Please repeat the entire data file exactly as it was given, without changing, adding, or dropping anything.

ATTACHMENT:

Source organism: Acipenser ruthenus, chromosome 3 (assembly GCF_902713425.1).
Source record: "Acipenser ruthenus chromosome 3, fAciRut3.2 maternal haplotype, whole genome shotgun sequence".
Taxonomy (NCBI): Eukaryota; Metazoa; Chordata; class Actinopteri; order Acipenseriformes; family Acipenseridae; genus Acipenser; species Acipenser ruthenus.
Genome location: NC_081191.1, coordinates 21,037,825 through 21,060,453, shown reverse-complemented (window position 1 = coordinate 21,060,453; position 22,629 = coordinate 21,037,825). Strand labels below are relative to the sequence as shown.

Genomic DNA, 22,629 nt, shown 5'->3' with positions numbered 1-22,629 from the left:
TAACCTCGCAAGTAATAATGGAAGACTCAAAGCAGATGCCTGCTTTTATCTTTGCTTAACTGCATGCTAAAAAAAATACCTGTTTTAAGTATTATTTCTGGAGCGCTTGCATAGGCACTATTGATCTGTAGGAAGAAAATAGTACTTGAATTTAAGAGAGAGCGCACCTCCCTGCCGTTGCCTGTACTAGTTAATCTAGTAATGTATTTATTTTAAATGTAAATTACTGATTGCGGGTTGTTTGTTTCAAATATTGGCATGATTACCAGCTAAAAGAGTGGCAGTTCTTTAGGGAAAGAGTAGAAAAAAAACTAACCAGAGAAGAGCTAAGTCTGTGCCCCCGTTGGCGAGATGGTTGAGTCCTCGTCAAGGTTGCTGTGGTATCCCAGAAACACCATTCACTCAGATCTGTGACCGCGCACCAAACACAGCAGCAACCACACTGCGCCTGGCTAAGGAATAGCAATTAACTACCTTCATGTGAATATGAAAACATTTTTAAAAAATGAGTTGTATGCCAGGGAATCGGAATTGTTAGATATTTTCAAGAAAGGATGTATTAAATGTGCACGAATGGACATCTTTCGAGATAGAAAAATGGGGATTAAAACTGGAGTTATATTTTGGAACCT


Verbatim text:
Source organism: Acipenser ruthenus, chromosome 3 (assembly GCF_902713425.1).
Source record: "Acipenser ruthenus chromosome 3, fAciRut3.2 maternal haplotype, whole genome shotgun sequence".
Taxonomy (NCBI): Eukaryota; Metazoa; Chordata; class Actinopteri; order Acipenseriformes; family Acipenseridae; genus Acipenser; species Acipenser ruthenus.
Genome location: NC_081191.1, coordinates 21,037,825 through 21,060,453, shown reverse-complemented (window position 1 = coordinate 21,060,453; position 22,629 = coordinate 21,037,825). Strand labels below are relative to the sequence as shown.

Genomic DNA, 22,629 nt, shown 5'->3' with positions numbered 1-22,629 from the left:
TAACCTCGCAAGTAATAATGGAAGACTCAAAGCAGATGCCTGCTTTTATCTTTGCTTAACTGCATGCTAAAAAAAATACCTGTTTTAAGTATTATTTCTGGAGCGCTTGCATAGGCACTATTGATCTGTAGGAAGAAAATAGTACTTGAATTTAAGAGAGAGCGCACCTCCCTGCCGTTGCCTGTACTAGTTAATCTAGTAATGTATTTATTTTAAATGTAAATTACTGATTGCGGGTTGTTTGTTTCAAATATTGGCATGATTACCAGCTAAAAGAGTGGCAGTTCTTTAGGGAAAGAGTAGAAAAAAAACTAACCAGAGAAGAGCTAAGTCTGTGCCCCCGTTGGCGAGATGGTTGAGTCCTCGTCAAGGTTGCTGTGGTATCCCAGAAACACCATTCACTCAGATCTGTGACCGCGCACCAAACACAGCAGCAACCACACTGCGCCTGGCTAAGGAATAGCAATTAACTACCTTCATGTGAATATGAAAACATTTTTAAAAAATGAGTTGTATGCCAGGGAATCGGAATTGTTAGATATTTTCAAGAAAGGATGTATTAAATGTGCACGAATGGACATCTTTCGAGATAGAAAAATGGGGATTAAAACTGGAGTTATATTTTGGAACCT